This just my experience navigating my little boat. Go slow, be gentle with Jess, Jess is doing her best.

NoraG


#4

I thought about you this week, @Jess, wondering how you’ve been doing. This is such a tough spot to be in, I’ve had so many times when I wasn’t firm because with my boundaries for many reasons. I think that’s probably not uncommon here, but I love that you feel like you learned from it. I tend to agree that these situations are given to us to learn from and being able to do that is so valuable.

Sending hugs!


#6

I love how you’ve all responded so far - amazing you all <3

To chime in here from the behavioral shaping perspective - we want them to understand that their non-sobriety has consequences, so a consequence or withholding of a reward for use allows them to experience the negative outcome of using. It may cause friction in the moment, but over time it can add up to shaping the behaviors we want to see more of: sobriety. Ideally we’re talking about this well ahead of time and in sober moments (as you did!) then it shouldn’t be a surprise and it doesn’t have to be emotionally charged it can just be a fact.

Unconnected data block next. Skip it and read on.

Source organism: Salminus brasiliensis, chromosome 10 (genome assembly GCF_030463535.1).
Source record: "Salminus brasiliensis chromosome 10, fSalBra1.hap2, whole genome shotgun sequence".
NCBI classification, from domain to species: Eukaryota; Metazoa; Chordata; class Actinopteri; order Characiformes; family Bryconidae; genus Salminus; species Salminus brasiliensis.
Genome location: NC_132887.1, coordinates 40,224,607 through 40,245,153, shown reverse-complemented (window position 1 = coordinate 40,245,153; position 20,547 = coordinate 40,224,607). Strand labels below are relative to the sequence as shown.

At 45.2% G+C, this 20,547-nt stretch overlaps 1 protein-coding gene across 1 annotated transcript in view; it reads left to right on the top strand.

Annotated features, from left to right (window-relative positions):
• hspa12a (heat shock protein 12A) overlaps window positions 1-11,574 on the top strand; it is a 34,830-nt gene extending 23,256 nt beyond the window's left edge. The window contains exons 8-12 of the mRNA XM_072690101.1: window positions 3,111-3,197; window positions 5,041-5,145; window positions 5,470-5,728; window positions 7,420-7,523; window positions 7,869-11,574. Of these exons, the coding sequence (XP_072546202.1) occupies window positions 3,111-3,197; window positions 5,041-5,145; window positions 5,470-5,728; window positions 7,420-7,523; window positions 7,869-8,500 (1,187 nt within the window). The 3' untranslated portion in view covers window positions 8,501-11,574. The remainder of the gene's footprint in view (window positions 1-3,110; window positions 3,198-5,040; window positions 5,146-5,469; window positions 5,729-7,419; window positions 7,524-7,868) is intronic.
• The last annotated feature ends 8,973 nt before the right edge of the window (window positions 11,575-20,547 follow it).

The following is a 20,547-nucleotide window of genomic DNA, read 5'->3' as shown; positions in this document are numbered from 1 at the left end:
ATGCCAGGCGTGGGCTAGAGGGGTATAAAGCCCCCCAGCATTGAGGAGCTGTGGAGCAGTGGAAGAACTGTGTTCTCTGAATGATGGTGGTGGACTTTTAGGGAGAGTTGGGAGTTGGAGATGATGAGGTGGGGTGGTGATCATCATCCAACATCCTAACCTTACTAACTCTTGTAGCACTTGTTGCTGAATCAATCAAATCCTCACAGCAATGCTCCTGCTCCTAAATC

I know all of this is easier said than done. But I want to give you the behavioral perspective that’s part of our curriculum, clinically proven effective.

Additionally, and I know it’s a small nuance, but I like to reframe boundaries to limits. Limits are what I can tolerate or put up with. To locate our limits we can ask ourselves:

  • When have you said or done things in the moment you’ve later regretted?
  • When have you acted in a way that doesn’t line up with how you see yourself?
  • What times do you feel tense or frustrated when dealing with your loved one?
  • When have you felt mentally or physically not feel ok?

These are indications of times that your living outside of your limits, and you could take any one instance and step through the scenario to discover the moment you could put your foot on the brakes to avoid a ‘break down’ moment. This is then, how we set out limits. And we can communicate them to others, from the I perspective - to take care of me!